Because it's a shell builtin, you have to run the shell to use it. If it wasn't a shell builtin, you could run it directly. Either way you have to make sure you're running the right executable. I suppose finding the right shell is easier since you can use COMSPEC, but if you don't trust the path then I'm not sure you should trust COMSPEC.
As Eryk Sun said, cls erases the scrollback, while your non-win32 code doesn't. The popular cmd.exe replacement TCC/LE seems to have different default behavior for cls, erasing only the visible text by default. You can add /c to match cmd.exe's behavior, but cls/c is an error in cmd.exe. TCC also has cls/s which moves the visible text into the scrollback, which might be the best behavior for Python, but if we want that we'll have to do it in-process since we can't rely on TCC being present.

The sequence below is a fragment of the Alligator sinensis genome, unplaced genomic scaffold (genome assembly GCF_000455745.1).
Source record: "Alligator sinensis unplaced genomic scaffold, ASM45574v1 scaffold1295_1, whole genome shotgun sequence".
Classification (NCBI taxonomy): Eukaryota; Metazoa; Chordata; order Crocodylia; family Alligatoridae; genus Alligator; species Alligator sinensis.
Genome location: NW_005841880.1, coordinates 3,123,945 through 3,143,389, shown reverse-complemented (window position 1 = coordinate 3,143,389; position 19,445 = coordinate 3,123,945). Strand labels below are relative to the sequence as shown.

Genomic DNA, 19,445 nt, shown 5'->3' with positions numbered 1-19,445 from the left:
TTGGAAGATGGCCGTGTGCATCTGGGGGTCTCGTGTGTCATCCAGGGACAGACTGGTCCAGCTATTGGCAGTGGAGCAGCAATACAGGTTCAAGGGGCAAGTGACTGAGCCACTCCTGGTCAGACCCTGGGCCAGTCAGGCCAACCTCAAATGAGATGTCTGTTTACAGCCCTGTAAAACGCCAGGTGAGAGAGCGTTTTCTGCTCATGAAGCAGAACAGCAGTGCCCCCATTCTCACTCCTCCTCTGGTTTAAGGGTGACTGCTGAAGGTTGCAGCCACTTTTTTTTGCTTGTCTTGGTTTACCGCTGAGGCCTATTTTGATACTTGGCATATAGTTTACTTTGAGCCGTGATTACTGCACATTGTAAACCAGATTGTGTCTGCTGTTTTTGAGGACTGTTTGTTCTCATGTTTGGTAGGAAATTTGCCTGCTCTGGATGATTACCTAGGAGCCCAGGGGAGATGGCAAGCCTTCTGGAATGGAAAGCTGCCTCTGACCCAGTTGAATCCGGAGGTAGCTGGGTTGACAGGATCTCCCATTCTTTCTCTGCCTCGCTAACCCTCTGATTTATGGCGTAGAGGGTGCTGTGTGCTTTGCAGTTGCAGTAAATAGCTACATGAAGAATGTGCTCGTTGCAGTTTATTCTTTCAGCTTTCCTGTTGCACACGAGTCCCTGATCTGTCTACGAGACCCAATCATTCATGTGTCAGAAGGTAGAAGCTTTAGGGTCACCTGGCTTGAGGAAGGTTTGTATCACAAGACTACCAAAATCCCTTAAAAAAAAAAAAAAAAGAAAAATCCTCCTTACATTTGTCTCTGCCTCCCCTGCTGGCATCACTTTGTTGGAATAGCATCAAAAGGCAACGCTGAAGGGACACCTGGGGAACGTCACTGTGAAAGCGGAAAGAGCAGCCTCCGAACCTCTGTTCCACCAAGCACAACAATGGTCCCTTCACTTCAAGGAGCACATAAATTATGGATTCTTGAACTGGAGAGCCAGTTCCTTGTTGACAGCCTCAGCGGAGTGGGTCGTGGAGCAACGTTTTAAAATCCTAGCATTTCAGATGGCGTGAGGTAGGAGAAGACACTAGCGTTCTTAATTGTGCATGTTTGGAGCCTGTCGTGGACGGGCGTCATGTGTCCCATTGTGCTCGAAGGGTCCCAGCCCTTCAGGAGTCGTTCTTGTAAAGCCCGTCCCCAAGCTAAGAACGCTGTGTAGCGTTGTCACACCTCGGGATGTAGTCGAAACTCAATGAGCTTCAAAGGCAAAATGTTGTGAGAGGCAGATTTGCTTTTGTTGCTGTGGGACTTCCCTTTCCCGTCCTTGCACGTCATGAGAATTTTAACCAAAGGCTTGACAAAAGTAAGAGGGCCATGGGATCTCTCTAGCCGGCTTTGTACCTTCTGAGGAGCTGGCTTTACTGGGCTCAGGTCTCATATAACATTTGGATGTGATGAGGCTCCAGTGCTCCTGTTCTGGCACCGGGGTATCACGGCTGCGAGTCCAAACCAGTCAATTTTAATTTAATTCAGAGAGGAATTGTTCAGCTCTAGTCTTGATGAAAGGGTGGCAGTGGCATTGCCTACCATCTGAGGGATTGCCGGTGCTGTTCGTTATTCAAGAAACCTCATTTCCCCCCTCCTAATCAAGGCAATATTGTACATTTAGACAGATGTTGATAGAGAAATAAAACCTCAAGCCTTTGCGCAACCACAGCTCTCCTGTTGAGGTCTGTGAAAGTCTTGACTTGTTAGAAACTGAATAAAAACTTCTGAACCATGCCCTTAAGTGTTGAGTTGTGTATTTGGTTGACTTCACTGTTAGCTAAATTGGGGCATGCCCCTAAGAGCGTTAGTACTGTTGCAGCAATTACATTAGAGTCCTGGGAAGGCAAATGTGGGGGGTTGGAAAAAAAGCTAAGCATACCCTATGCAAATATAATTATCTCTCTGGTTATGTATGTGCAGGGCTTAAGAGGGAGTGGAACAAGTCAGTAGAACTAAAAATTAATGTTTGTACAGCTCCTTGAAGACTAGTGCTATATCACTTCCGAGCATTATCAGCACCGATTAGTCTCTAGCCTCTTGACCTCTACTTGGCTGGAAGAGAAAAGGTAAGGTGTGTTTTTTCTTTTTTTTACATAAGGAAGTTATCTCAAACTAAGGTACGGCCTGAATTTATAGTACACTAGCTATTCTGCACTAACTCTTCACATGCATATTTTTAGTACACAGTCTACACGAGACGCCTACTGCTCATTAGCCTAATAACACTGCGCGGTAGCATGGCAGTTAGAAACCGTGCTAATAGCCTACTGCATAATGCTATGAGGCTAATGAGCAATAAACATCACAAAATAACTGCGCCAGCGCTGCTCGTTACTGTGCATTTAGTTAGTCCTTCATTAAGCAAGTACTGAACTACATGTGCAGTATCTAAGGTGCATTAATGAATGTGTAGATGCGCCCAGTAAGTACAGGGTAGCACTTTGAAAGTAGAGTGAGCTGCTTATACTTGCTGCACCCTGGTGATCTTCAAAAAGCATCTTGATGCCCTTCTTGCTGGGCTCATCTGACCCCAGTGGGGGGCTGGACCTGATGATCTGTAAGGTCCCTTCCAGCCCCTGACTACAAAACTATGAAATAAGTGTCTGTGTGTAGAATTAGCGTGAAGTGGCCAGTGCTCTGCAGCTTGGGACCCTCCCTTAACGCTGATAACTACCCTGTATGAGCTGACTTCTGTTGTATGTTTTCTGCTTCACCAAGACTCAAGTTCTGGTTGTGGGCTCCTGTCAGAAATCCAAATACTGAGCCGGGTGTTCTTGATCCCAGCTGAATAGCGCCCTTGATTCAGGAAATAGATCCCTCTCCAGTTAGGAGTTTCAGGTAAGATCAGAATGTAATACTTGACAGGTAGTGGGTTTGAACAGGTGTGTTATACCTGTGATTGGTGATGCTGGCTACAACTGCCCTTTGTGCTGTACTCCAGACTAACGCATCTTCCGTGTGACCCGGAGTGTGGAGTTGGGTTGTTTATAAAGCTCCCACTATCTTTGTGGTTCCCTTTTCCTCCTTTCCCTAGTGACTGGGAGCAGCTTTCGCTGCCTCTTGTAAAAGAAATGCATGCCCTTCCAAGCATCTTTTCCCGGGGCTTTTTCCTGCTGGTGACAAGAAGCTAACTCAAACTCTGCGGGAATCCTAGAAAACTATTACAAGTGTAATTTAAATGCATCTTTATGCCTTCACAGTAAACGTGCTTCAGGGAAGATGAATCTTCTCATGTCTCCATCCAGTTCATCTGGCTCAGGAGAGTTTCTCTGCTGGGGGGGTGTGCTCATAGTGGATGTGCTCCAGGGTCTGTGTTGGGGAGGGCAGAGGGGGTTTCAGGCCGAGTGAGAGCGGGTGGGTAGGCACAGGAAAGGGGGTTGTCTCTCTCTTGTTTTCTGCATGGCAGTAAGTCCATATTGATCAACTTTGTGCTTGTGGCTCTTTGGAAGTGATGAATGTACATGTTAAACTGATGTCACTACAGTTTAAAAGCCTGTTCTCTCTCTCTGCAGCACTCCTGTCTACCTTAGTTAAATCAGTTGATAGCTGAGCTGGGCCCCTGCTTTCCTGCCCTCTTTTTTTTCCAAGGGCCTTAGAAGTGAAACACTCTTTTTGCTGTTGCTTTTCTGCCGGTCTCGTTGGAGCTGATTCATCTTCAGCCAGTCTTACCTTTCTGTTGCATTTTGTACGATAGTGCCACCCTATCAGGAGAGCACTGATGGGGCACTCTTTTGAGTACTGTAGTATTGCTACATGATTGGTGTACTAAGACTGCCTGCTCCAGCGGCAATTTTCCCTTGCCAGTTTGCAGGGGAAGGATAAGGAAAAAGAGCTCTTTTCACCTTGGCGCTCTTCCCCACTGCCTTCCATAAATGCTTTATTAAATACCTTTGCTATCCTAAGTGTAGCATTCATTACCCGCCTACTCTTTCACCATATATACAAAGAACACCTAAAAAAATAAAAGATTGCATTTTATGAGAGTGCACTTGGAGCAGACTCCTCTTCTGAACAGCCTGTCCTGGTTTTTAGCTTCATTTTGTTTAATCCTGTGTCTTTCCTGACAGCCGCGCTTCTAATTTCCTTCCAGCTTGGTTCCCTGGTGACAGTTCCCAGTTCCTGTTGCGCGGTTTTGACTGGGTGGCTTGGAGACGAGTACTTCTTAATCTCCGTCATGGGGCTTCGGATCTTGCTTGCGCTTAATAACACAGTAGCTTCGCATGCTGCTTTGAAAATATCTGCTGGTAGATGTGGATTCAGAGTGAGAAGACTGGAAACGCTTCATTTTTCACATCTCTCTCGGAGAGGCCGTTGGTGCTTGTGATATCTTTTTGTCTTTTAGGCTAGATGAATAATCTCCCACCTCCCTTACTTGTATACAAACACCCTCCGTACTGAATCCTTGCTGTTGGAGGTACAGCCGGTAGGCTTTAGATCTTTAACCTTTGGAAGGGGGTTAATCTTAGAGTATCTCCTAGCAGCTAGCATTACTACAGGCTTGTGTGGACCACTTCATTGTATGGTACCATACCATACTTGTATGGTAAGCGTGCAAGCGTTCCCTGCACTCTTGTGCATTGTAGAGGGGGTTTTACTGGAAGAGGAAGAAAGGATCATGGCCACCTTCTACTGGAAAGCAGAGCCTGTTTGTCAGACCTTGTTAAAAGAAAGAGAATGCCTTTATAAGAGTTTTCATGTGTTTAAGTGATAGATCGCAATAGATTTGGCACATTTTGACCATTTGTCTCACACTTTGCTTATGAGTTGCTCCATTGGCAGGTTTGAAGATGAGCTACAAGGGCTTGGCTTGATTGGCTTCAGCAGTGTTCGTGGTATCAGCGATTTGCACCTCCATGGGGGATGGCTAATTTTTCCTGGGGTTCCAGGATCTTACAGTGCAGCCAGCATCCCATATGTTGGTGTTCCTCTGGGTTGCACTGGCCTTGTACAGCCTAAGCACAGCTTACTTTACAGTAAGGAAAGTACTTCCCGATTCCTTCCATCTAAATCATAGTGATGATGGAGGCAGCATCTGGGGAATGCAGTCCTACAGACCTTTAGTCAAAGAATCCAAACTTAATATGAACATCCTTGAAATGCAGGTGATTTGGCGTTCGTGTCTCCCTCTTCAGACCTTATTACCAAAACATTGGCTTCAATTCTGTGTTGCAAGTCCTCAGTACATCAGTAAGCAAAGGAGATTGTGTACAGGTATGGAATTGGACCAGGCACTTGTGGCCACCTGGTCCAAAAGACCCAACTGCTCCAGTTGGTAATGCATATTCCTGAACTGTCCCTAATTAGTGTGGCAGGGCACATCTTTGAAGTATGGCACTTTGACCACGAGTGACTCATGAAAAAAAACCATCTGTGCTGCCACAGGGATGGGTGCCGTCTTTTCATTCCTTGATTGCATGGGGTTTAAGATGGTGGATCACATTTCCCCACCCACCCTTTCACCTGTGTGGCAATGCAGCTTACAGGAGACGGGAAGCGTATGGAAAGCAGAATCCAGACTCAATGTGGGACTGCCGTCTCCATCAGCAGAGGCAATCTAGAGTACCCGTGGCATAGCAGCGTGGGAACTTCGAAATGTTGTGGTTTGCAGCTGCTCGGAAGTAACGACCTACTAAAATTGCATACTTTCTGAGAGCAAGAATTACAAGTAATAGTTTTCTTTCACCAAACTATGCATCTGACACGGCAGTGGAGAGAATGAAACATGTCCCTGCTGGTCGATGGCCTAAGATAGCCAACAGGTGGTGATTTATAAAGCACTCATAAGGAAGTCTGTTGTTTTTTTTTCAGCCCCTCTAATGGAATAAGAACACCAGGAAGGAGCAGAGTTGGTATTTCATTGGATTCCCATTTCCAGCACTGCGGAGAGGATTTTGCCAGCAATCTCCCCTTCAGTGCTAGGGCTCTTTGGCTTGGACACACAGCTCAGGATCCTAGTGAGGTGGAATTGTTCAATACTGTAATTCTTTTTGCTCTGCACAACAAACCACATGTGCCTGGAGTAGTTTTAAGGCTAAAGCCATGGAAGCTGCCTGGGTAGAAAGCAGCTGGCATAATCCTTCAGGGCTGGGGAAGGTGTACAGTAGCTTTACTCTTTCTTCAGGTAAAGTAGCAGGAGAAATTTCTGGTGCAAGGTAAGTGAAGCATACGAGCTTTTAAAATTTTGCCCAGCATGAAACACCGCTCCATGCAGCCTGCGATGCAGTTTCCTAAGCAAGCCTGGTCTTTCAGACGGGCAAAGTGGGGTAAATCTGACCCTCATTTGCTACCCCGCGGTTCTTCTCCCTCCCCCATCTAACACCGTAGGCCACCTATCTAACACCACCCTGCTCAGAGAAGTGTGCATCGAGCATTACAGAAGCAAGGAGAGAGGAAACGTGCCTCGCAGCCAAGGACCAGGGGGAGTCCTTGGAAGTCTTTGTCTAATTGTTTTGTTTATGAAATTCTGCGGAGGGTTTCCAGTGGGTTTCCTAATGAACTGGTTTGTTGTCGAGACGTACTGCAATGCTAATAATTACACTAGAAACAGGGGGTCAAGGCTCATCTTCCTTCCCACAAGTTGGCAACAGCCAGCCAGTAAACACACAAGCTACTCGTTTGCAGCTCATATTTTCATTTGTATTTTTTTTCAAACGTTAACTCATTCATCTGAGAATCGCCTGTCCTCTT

Spawning processes that run for 1ms and do a trivial thing is common in the Unix world but it's not idiomatic in Windows. It feels like a CVE in the making. (Even on Unix, to be honest.)